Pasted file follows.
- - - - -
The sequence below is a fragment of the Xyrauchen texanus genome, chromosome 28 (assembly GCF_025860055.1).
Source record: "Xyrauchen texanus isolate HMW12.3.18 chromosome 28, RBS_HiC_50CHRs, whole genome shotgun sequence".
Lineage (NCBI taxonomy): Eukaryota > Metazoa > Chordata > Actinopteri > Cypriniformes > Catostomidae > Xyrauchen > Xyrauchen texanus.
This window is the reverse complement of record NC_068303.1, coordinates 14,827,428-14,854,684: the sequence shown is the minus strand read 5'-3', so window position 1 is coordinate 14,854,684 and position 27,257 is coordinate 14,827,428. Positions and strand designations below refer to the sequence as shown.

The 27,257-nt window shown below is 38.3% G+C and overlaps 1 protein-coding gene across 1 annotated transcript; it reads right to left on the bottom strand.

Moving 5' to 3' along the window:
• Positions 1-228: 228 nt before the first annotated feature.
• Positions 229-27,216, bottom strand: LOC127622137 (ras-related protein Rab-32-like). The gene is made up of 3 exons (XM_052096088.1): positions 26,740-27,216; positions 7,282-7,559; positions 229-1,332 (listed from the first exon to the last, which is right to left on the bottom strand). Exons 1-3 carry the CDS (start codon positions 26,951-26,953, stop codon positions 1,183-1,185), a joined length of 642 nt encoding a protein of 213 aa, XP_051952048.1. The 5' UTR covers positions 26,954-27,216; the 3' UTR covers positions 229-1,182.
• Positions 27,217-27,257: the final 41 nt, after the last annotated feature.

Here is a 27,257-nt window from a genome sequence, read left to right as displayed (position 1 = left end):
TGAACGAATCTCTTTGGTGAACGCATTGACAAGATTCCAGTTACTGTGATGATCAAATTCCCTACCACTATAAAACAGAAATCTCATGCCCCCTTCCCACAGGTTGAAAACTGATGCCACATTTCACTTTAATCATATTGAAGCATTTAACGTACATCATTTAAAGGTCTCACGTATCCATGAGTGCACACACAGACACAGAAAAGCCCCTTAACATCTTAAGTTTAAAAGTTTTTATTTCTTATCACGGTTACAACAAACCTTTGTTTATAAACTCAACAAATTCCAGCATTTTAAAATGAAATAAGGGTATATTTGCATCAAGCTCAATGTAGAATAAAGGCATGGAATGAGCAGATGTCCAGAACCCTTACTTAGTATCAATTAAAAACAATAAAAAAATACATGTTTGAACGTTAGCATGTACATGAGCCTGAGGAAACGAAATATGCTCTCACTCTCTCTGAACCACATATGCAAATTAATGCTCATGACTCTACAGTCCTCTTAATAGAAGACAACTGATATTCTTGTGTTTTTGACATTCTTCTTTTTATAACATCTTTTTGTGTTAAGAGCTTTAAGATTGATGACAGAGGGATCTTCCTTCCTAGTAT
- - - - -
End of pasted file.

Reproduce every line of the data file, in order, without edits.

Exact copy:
The sequence below is a fragment of the Xyrauchen texanus genome, chromosome 28 (assembly GCF_025860055.1).
Source record: "Xyrauchen texanus isolate HMW12.3.18 chromosome 28, RBS_HiC_50CHRs, whole genome shotgun sequence".
Lineage (NCBI taxonomy): Eukaryota > Metazoa > Chordata > Actinopteri > Cypriniformes > Catostomidae > Xyrauchen > Xyrauchen texanus.
This window is the reverse complement of record NC_068303.1, coordinates 14,827,428-14,854,684: the sequence shown is the minus strand read 5'-3', so window position 1 is coordinate 14,854,684 and position 27,257 is coordinate 14,827,428. Positions and strand designations below refer to the sequence as shown.

The 27,257-nt window shown below is 38.3% G+C and overlaps 1 protein-coding gene across 1 annotated transcript; it reads right to left on the bottom strand.

Moving 5' to 3' along the window:
• Positions 1-228: 228 nt before the first annotated feature.
• Positions 229-27,216, bottom strand: LOC127622137 (ras-related protein Rab-32-like). The gene is made up of 3 exons (XM_052096088.1): positions 26,740-27,216; positions 7,282-7,559; positions 229-1,332 (listed from the first exon to the last, which is right to left on the bottom strand). Exons 1-3 carry the CDS (start codon positions 26,951-26,953, stop codon positions 1,183-1,185), a joined length of 642 nt encoding a protein of 213 aa, XP_051952048.1. The 5' UTR covers positions 26,954-27,216; the 3' UTR covers positions 229-1,182.
• Positions 27,217-27,257: the final 41 nt, after the last annotated feature.

Here is a 27,257-nt window from a genome sequence, read left to right as displayed (position 1 = left end):
TGAACGAATCTCTTTGGTGAACGCATTGACAAGATTCCAGTTACTGTGATGATCAAATTCCCTACCACTATAAAACAGAAATCTCATGCCCCCTTCCCACAGGTTGAAAACTGATGCCACATTTCACTTTAATCATATTGAAGCATTTAACGTACATCATTTAAAGGTCTCACGTATCCATGAGTGCACACACAGACACAGAAAAGCCCCTTAACATCTTAAGTTTAAAAGTTTTTATTTCTTATCACGGTTACAACAAACCTTTGTTTATAAACTCAACAAATTCCAGCATTTTAAAATGAAATAAGGGTATATTTGCATCAAGCTCAATGTAGAATAAAGGCATGGAATGAGCAGATGTCCAGAACCCTTACTTAGTATCAATTAAAAACAATAAAAAAATACATGTTTGAACGTTAGCATGTACATGAGCCTGAGGAAACGAAATATGCTCTCACTCTCTCTGAACCACATATGCAAATTAATGCTCATGACTCTACAGTCCTCTTAATAGAAGACAACTGATATTCTTGTGTTTTTGACATTCTTCTTTTTATAACATCTTTTTGTGTTAAGAGCTTTAAGATTGATGACAGAGGGATCTTCCTTCCTAGTAT